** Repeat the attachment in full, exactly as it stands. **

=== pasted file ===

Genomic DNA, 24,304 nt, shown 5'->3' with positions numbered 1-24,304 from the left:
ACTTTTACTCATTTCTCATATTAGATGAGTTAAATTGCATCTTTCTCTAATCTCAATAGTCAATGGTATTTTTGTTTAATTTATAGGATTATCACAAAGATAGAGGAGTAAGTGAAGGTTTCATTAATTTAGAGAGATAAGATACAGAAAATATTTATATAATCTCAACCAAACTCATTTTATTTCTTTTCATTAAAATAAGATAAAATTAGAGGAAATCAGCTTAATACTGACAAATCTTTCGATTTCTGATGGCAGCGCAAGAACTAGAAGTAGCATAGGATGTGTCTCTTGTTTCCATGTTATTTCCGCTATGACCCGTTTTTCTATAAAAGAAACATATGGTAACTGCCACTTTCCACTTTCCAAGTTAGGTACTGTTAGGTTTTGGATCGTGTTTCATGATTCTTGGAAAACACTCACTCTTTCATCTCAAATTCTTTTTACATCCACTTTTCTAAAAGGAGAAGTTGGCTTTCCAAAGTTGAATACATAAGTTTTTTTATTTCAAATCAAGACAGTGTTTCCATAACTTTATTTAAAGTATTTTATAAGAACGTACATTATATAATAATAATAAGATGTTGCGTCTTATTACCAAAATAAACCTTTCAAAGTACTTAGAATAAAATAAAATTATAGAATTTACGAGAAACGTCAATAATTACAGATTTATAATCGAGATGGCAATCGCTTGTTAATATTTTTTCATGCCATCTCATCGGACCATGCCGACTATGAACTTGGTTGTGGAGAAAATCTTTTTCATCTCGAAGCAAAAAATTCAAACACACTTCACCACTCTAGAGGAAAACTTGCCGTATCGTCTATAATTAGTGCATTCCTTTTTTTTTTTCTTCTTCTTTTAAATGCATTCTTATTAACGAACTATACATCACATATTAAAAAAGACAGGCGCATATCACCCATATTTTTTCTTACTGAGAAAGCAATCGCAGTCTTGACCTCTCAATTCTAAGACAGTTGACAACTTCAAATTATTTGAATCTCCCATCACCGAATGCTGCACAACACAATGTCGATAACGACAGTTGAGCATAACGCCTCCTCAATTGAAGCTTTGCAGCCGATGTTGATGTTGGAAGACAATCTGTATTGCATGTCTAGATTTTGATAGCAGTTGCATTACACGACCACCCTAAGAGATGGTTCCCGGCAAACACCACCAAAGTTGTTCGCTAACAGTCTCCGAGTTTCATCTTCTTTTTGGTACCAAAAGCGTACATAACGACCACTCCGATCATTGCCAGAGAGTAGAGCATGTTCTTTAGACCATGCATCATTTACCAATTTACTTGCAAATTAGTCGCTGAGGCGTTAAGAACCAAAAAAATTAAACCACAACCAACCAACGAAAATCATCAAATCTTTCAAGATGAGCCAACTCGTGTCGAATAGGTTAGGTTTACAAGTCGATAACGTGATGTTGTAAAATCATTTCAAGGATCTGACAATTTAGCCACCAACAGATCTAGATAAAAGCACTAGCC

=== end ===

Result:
Genomic DNA, 24,304 nt, shown 5'->3' with positions numbered 1-24,304 from the left:
ACTTTTACTCATTTCTCATATTAGATGAGTTAAATTGCATCTTTCTCTAATCTCAATAGTCAATGGTATTTTTGTTTAATTTATAGGATTATCACAAAGATAGAGGAGTAAGTGAAGGTTTCATTAATTTAGAGAGATAAGATACAGAAAATATTTATATAATCTCAACCAAACTCATTTTATTTCTTTTCATTAAAATAAGATAAAATTAGAGGAAATCAGCTTAATACTGACAAATCTTTCGATTTCTGATGGCAGCGCAAGAACTAGAAGTAGCATAGGATGTGTCTCTTGTTTCCATGTTATTTCCGCTATGACCCGTTTTTCTATAAAAGAAACATATGGTAACTGCCACTTTCCACTTTCCAAGTTAGGTACTGTTAGGTTTTGGATCGTGTTTCATGATTCTTGGAAAACACTCACTCTTTCATCTCAAATTCTTTTTACATCCACTTTTCTAAAAGGAGAAGTTGGCTTTCCAAAGTTGAATACATAAGTTTTTTTATTTCAAATCAAGACAGTGTTTCCATAACTTTATTTAAAGTATTTTATAAGAACGTACATTATATAATAATAATAAGATGTTGCGTCTTATTACCAAAATAAACCTTTCAAAGTACTTAGAATAAAATAAAATTATAGAATTTACGAGAAACGTCAATAATTACAGATTTATAATCGAGATGGCAATCGCTTGTTAATATTTTTTCATGCCATCTCATCGGACCATGCCGACTATGAACTTGGTTGTGGAGAAAATCTTTTTCATCTCGAAGCAAAAAATTCAAACACACTTCACCACTCTAGAGGAAAACTTGCCGTATCGTCTATAATTAGTGCATTCCTTTTTTTTTTTCTTCTTCTTTTAAATGCATTCTTATTAACGAACTATACATCACATATTAAAAAAGACAGGCGCATATCACCCATATTTTTTCTTACTGAGAAAGCAATCGCAGTCTTGACCTCTCAATTCTAAGACAGTTGACAACTTCAAATTATTTGAATCTCCCATCACCGAATGCTGCACAACACAATGTCGATAACGACAGTTGAGCATAACGCCTCCTCAATTGAAGCTTTGCAGCCGATGTTGATGTTGGAAGACAATCTGTATTGCATGTCTAGATTTTGATAGCAGTTGCATTACACGACCACCCTAAGAGATGGTTCCCGGCAAACACCACCAAAGTTGTTCGCTAACAGTCTCCGAGTTTCATCTTCTTTTTGGTACCAAAAGCGTACATAACGACCACTCCGATCATTGCCAGAGAGTAGAGCATGTTCTTTAGACCATGCATCATTTACCAATTTACTTGCAAATTAGTCGCTGAGGCGTTAAGAACCAAAAAAATTAAACCACAACCAACCAACGAAAATCATCAAATCTTTCAAGATGAGCCAACTCGTGTCGAATAGGTTAGGTTTACAAGTCGATAACGTGATGTTGTAAAATCATTTCAAGGATCTGACAATTTAGCCACCAACAGATCTAGATAAAAGCACTAGCC